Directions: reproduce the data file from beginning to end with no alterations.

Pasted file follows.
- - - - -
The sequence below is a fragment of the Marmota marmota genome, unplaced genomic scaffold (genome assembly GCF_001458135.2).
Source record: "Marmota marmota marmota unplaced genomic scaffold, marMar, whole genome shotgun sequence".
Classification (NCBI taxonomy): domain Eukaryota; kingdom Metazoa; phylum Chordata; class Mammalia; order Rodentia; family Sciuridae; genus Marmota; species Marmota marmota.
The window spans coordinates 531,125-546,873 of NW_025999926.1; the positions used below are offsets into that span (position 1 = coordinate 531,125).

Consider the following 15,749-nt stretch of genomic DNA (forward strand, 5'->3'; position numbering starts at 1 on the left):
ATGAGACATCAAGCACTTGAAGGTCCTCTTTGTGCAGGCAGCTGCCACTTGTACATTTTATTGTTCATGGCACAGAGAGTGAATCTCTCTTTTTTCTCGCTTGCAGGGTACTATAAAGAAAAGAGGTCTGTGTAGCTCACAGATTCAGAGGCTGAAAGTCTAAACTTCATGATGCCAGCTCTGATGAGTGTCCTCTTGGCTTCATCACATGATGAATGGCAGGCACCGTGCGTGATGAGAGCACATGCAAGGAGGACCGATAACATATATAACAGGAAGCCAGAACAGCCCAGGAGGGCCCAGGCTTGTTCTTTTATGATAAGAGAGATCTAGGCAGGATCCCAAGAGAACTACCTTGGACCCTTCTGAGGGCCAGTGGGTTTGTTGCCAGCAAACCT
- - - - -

The sequence below is a fragment of the Marmota marmota genome, unplaced genomic scaffold (genome assembly GCF_001458135.2).
Source record: "Marmota marmota marmota unplaced genomic scaffold, marMar, whole genome shotgun sequence".
Classification (NCBI taxonomy): domain Eukaryota; kingdom Metazoa; phylum Chordata; class Mammalia; order Rodentia; family Sciuridae; genus Marmota; species Marmota marmota.
The window spans coordinates 531,125-546,873 of NW_025999926.1; the positions used below are offsets into that span (position 1 = coordinate 531,125).

Consider the following 15,749-nt stretch of genomic DNA (forward strand, 5'->3'; position numbering starts at 1 on the left):
ATGAGACATCAAGCACTTGAAGGTCCTCTTTGTGCAGGCAGCTGCCACTTGTACATTTTATTGTTCATGGCACAGAGAGTGAATCTCTCTTTTTTCTCGCTTGCAGGGTACTATAAAGAAAAGAGGTCTGTGTAGCTCACAGATTCAGAGGCTGAAAGTCTAAACTTCATGATGCCAGCTCTGATGAGTGTCCTCTTGGCTTCATCACATGATGAATGGCAGGCACCGTGCGTGATGAGAGCACATGCAAGGAGGACCGATAACATATATAACAGGAAGCCAGAACAGCCCAGGAGGGCCCAGGCTTGTTCTTTTATGATAAGAGAGATCTAGGCAGGATCCCAAGAGAACTACCTTGGACCCTTCTGAGGGCCAGTGGGTTTGTTGCCAGCAAACCT